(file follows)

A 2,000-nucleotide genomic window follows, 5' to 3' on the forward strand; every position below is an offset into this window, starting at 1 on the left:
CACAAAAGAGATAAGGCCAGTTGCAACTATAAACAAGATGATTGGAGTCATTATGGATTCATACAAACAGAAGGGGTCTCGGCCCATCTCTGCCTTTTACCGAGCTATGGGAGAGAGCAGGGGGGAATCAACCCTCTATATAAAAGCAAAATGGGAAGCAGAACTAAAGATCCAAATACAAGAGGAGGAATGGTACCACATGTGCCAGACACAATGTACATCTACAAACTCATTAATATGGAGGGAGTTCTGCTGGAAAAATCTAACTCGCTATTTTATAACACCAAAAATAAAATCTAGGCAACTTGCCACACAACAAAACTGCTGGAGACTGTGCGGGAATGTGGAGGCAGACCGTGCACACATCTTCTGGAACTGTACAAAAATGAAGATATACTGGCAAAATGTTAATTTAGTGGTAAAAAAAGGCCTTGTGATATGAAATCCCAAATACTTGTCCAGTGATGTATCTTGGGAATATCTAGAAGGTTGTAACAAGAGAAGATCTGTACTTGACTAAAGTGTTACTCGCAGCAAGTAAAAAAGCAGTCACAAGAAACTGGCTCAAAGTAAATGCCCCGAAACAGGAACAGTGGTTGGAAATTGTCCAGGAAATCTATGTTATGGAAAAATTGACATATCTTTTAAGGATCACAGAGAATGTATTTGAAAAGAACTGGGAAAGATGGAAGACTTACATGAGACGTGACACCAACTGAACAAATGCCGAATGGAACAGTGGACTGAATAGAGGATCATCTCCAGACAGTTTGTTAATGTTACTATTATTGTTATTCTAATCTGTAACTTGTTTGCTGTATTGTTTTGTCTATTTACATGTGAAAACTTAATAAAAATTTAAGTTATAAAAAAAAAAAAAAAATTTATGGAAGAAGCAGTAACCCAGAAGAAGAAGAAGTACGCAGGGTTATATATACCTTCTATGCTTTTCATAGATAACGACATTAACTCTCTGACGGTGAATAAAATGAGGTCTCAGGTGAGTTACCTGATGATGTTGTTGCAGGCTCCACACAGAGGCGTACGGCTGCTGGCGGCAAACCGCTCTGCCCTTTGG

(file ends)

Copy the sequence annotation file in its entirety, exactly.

A 2,000-nucleotide genomic window follows, 5' to 3' on the forward strand; every position below is an offset into this window, starting at 1 on the left:
CACAAAAGAGATAAGGCCAGTTGCAACTATAAACAAGATGATTGGAGTCATTATGGATTCATACAAACAGAAGGGGTCTCGGCCCATCTCTGCCTTTTACCGAGCTATGGGAGAGAGCAGGGGGGAATCAACCCTCTATATAAAAGCAAAATGGGAAGCAGAACTAAAGATCCAAATACAAGAGGAGGAATGGTACCACATGTGCCAGACACAATGTACATCTACAAACTCATTAATATGGAGGGAGTTCTGCTGGAAAAATCTAACTCGCTATTTTATAACACCAAAAATAAAATCTAGGCAACTTGCCACACAACAAAACTGCTGGAGACTGTGCGGGAATGTGGAGGCAGACCGTGCACACATCTTCTGGAACTGTACAAAAATGAAGATATACTGGCAAAATGTTAATTTAGTGGTAAAAAAAGGCCTTGTGATATGAAATCCCAAATACTTGTCCAGTGATGTATCTTGGGAATATCTAGAAGGTTGTAACAAGAGAAGATCTGTACTTGACTAAAGTGTTACTCGCAGCAAGTAAAAAAGCAGTCACAAGAAACTGGCTCAAAGTAAATGCCCCGAAACAGGAACAGTGGTTGGAAATTGTCCAGGAAATCTATGTTATGGAAAAATTGACATATCTTTTAAGGATCACAGAGAATGTATTTGAAAAGAACTGGGAAAGATGGAAGACTTACATGAGACGTGACACCAACTGAACAAATGCCGAATGGAACAGTGGACTGAATAGAGGATCATCTCCAGACAGTTTGTTAATGTTACTATTATTGTTATTCTAATCTGTAACTTGTTTGCTGTATTGTTTTGTCTATTTACATGTGAAAACTTAATAAAAATTTAAGTTATAAAAAAAAAAAAAAAATTTATGGAAGAAGCAGTAACCCAGAAGAAGAAGAAGTACGCAGGGTTATATATACCTTCTATGCTTTTCATAGATAACGACATTAACTCTCTGACGGTGAATAAAATGAGGTCTCAGGTGAGTTACCTGATGATGTTGTTGCAGGCTCCACACAGAGGCGTACGGCTGCTGGCGGCAAACCGCTCTGCCCTTTGG